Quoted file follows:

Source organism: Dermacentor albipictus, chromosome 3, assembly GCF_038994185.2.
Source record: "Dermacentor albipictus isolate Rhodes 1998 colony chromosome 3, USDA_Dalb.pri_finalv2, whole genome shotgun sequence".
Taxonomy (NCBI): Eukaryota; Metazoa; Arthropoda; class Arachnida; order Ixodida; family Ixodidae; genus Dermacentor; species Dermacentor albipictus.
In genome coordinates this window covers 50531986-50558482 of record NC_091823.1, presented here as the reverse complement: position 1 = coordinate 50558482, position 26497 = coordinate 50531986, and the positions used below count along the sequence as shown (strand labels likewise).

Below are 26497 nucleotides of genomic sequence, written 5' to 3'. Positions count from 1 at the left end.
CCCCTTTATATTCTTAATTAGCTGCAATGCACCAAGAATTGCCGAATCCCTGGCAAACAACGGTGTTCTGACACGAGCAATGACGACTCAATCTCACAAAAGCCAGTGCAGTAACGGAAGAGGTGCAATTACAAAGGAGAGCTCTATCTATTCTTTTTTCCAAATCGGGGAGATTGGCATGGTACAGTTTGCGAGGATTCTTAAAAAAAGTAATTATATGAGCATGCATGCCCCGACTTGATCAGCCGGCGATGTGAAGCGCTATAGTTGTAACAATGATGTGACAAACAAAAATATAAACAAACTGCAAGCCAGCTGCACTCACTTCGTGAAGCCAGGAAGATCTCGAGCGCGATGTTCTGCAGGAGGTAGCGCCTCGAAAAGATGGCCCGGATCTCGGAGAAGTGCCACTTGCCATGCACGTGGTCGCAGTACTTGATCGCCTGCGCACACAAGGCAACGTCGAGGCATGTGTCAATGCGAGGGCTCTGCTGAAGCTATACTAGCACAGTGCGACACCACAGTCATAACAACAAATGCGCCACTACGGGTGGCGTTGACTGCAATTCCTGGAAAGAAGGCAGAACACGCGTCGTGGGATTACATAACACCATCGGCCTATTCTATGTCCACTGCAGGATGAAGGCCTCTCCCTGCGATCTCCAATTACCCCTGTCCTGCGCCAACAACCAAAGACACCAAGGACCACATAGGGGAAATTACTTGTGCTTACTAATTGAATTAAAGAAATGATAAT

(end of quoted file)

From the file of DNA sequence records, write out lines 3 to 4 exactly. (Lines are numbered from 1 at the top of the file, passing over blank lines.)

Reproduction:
Taxonomy (NCBI): Eukaryota; Metazoa; Arthropoda; class Arachnida; order Ixodida; family Ixodidae; genus Dermacentor; species Dermacentor albipictus.
In genome coordinates this window covers 50531986-50558482 of record NC_091823.1, presented here as the reverse complement: position 1 = coordinate 50558482, position 26497 = coordinate 50531986, and the positions used below count along the sequence as shown (strand labels likewise).